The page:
A tour of Singapore isn’t complete without a trip to Chinatown! There are many things to do in Chinatown and we delighted in visiting temples, perusing the shops and sampling Chinatown Singapore food. It is one of the places to explore in Singapore by walking. Let your senses lead the way – as there is something to see and smell along every street. If you are wondering what to see in Chinatown Singapore, use this Singapore tour itinerary to help find the best Chinatown Singapore attractions. For us, Chinatown was one of the most interesting places to visit in Singapore – and our Singapore Chinatown Self-Guided Walking Tour passes by the top sights!
Singapore Chinatown Walking Tour
Our Chinatown tour can be completed in less than a half hour without entering any sights, as Chinatown Singapore attractions are located in a compact area. As with any city sightseeing, comfortable shoes and water are essential items for when you explore Chinatown Singapore. For both sunny and rainy weather, an umbrella is recommended. At the end of the post, we have included a Chinatown Singapore Map of sights.
Singapore Chinatown Self-Guided Walking Tour
Our Self-Guided Walking Tour Chinatown Singapore begins near the Chinatown MRT Station. Chinatown Singapore tourist attractions are listed in order of our walking tour, however, we highly recommend exploring the route that works best for your interests.
Thye Shan Medical Hall
Established in 1955, Thye Shan Medical Hall practices Traditional Chinese Medicine (TCM). At their location, they have a range of Chinese medicine and health products, as well as qualified Chinese physicians who can recommend herbs, teas and tonics for ailments.
Chinatown Heritage Center
Located in restored shophouses, the Chinatown Heritage Center offers insight into the history of Chinatown and the Chinese people who inhabited the district. (Fee to enter: $15 SGD)
Sri Mariamman Temple
Passing through more street markets for Chinatown Singapore shopping, we found our way to the Sri Mariamman Temple, Singapore’s oldest Hindu temple. Unlike the Chinese temples that are ornately decorated in red and gold, the Sri Mariamman Temple incorporates all colors of the rainbow and rooftops are covered in sculptures of deities, including several cows (which made a girl from Ohio, like me, feel right at home).
Herbal Medicine Shops on South Bridge Road
As we wandered more streets, I was fascinated by the many herbal medicine shops selling remedies to cure just about any ailment – and visiting these shops is one of the top things to do in Chinatown Singapore. From loose herbs to pre-packaged combinations of whole, dried herbs ready for boiling into tea, the options were almost endless. The dried squid and lizards caught my attention, but I was weary of what – if anything – they would cure.
Buddha Tooth Relic Temple
We finally made it to the Grand Poobah of Chinatown temples: The Buddha Tooth Relic Temple. Brand-spankin’ new, the temple was completed in 2007 after receiving the Sacred Buddah Tooth Relic as a gift (I’m not kidding) and the multilevel complex has all the bells and whistles a Buddah Tooth deserves. The temple is the highlight of Chinatown Singapore tourist attractions.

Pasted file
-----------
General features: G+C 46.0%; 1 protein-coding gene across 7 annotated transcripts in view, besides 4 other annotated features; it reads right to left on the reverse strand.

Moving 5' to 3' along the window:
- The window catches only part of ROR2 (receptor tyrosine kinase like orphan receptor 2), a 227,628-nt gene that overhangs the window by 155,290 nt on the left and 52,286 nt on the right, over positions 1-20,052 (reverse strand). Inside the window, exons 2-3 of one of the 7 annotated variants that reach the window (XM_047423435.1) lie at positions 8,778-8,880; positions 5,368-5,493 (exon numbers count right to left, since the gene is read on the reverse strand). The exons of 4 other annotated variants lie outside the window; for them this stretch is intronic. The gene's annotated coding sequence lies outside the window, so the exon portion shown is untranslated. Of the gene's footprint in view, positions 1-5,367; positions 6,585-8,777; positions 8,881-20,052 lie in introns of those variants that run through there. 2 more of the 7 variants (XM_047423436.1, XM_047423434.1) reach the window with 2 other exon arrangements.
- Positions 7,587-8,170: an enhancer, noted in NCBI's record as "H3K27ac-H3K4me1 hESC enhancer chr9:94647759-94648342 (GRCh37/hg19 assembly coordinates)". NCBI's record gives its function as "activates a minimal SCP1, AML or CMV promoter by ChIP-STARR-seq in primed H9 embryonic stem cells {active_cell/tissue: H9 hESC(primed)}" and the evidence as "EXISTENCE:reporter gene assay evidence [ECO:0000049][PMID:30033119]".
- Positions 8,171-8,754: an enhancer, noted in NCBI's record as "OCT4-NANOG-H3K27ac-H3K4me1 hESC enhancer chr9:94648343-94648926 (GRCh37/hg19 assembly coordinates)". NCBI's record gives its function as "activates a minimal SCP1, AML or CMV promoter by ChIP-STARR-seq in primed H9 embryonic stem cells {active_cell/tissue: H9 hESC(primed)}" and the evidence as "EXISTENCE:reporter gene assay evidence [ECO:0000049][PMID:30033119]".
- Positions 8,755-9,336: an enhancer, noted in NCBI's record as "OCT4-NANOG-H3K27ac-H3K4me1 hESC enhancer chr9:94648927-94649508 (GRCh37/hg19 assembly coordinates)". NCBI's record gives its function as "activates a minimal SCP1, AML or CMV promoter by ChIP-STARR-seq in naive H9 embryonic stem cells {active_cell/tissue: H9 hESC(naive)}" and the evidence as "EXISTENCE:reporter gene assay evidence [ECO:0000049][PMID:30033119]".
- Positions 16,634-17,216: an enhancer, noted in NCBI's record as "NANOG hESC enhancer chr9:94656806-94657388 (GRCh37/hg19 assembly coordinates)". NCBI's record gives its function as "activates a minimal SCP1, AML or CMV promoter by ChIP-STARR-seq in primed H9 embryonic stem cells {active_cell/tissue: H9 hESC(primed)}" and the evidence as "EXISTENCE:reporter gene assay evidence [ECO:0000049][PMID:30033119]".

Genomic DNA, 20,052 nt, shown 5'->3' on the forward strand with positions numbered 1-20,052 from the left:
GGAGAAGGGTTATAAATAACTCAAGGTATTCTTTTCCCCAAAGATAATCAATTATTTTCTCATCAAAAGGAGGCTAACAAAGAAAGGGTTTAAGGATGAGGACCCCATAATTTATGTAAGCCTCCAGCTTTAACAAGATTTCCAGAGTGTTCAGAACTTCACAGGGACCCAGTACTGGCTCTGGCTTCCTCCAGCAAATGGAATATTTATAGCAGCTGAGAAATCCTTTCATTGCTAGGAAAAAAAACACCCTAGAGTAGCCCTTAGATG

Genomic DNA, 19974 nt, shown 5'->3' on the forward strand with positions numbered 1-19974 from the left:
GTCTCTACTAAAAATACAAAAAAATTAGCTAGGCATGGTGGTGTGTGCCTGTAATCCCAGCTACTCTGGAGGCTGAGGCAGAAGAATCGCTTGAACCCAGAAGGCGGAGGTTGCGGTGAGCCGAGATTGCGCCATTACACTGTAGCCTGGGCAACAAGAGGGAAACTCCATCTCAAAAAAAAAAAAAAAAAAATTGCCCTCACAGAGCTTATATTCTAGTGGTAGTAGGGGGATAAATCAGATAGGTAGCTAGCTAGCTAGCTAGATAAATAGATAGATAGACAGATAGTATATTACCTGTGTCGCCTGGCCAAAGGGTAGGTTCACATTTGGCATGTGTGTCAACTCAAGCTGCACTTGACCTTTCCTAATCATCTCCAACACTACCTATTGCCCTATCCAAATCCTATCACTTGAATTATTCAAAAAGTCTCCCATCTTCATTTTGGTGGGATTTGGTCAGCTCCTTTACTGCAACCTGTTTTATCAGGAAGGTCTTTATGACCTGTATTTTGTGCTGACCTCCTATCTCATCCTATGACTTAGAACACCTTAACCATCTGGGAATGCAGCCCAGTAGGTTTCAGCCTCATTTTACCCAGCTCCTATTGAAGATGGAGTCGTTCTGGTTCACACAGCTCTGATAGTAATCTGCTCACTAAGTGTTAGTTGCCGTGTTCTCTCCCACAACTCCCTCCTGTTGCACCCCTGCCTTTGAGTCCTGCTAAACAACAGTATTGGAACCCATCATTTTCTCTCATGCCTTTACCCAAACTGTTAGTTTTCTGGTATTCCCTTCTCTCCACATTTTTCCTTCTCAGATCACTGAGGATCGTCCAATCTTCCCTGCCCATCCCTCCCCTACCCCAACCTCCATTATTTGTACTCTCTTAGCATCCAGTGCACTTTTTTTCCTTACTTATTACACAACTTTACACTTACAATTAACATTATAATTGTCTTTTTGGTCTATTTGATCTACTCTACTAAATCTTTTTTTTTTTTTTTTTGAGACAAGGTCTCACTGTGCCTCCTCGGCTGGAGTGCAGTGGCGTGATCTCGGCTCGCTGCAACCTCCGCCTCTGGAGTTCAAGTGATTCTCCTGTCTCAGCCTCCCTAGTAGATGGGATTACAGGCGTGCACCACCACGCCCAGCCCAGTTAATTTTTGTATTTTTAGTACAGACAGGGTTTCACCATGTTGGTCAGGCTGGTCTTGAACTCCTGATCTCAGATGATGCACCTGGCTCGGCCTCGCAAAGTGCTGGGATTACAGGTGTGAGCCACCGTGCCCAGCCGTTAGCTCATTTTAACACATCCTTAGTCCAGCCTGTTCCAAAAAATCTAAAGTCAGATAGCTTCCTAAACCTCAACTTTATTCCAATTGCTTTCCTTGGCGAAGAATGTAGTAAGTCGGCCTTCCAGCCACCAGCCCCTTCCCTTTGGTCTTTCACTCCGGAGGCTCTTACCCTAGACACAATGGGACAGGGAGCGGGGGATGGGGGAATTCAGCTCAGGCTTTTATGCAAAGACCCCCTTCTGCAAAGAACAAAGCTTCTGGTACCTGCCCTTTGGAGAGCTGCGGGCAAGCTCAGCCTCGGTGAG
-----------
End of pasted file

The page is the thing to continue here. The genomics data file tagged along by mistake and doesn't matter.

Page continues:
It is truly a feast for the senses. Seven floors of glimmering gold, intense chanting and more than 10,000 Buddhas had us wandering the halls with dropped jaws. It is big enough for Zen-apalooza, if only it weren’t for all the camera-toting tourists. In search of the elusive “Buddha tooth” we canvassed every floor, including the rooftop orchid garden and spinning prayer wheel. Said tooth was never spotted.
Sago Street and Sago Lane
The Buddha Tooth Relic Temple is bounded to the north by Sago Street and to the south by Sago Lane. Named for the Sago factories (flour from Rumbia Palm for cakes) that lined the streets in the mid-1800s, Sago Lane was formerly known as ‘Street of the Dead,’ as it was home to funeral parlors and hospice houses. In the early 1900s, Sago Street was a well-known street for prostitution, with 14 brothels on the street. Today, the streets are a tourist attraction. At 36 Sago Street, find the Laughing Buddha and rub his belly so that you will never go hungry again.
Designated a National Monument of Singapore in 1974, Al-Abrar Mosque (Masjid Al-Abrar) is one of the first mosques in Singapore.
Thian Hock Keng Temple
Needing to work off the ingested mid-day calories, we set off for a walk through the shop lined streets of Chinatown. It wasn’t long before we found ourselves at a Chinatown temple, Thian Hock Keng Temple, which was heavily scented with incense and a peaceful escape from the chaotic street scene. The colorful temple is one of the oldest in Singapore, completed in 1842 and made of stone, tile, wood and not a single nail. Detailed carvings, many of dragons, decorate the traditional rooftops.
Telok Ayer Street and Telok Ayer Park
Telok Ayer Street represents the very beginnings of Singapore Chinatown. As Chinese immigrants arrived in Singapore in the 1820s, Telok Ayer Street is where they lived (as well as many other minority immigrants). Many temples and houses of worship were built along the street, which, before land reclamation in the late 1800s, was fronted by the bay.
Some of the historic buildings found on this street include Thian Hock Keng Temple (1820s), Fuk Tak Chi Temple, now a museum (1824), Hock Teck Chi Temple (1824-1869), Ying Fo Fui Kun Hakka Association Hall (1882), Ying Fo Fui Kun Tmeple (1823), Nagor Durgha Shrine (1828-1830), Al-Abrar Mosque (1827) and Telok Ayer Chinese Methodist Church (1924). The small Telok Ayer Park features statues of the areas first immigrant residents.
Where to Eat in Chinatown Singapore